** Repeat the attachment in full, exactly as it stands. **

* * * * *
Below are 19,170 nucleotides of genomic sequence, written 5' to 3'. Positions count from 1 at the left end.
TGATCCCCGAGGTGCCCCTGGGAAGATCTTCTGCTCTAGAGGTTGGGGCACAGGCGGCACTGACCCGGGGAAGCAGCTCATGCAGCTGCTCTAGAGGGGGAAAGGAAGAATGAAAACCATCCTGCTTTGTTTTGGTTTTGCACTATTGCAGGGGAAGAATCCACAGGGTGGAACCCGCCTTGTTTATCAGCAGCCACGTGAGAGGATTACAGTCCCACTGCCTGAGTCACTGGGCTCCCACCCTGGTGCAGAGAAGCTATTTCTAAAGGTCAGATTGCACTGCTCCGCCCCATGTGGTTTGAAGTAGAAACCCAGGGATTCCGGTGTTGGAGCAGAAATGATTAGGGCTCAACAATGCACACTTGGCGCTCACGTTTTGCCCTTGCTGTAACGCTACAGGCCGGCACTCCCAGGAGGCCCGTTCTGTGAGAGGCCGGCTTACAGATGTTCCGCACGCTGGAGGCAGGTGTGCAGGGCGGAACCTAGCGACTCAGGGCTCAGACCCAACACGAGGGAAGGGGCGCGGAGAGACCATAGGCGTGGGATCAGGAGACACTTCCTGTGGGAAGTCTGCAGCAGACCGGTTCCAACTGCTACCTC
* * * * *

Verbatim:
Below are 19,170 nucleotides of genomic sequence, written 5' to 3'. Positions count from 1 at the left end.
TGATCCCCGAGGTGCCCCTGGGAAGATCTTCTGCTCTAGAGGTTGGGGCACAGGCGGCACTGACCCGGGGAAGCAGCTCATGCAGCTGCTCTAGAGGGGGAAAGGAAGAATGAAAACCATCCTGCTTTGTTTTGGTTTTGCACTATTGCAGGGGAAGAATCCACAGGGTGGAACCCGCCTTGTTTATCAGCAGCCACGTGAGAGGATTACAGTCCCACTGCCTGAGTCACTGGGCTCCCACCCTGGTGCAGAGAAGCTATTTCTAAAGGTCAGATTGCACTGCTCCGCCCCATGTGGTTTGAAGTAGAAACCCAGGGATTCCGGTGTTGGAGCAGAAATGATTAGGGCTCAACAATGCACACTTGGCGCTCACGTTTTGCCCTTGCTGTAACGCTACAGGCCGGCACTCCCAGGAGGCCCGTTCTGTGAGAGGCCGGCTTACAGATGTTCCGCACGCTGGAGGCAGGTGTGCAGGGCGGAACCTAGCGACTCAGGGCTCAGACCCAACACGAGGGAAGGGGCGCGGAGAGACCATAGGCGTGGGATCAGGAGACACTTCCTGTGGGAAGTCTGCAGCAGACCGGTTCCAACTGCTACCTC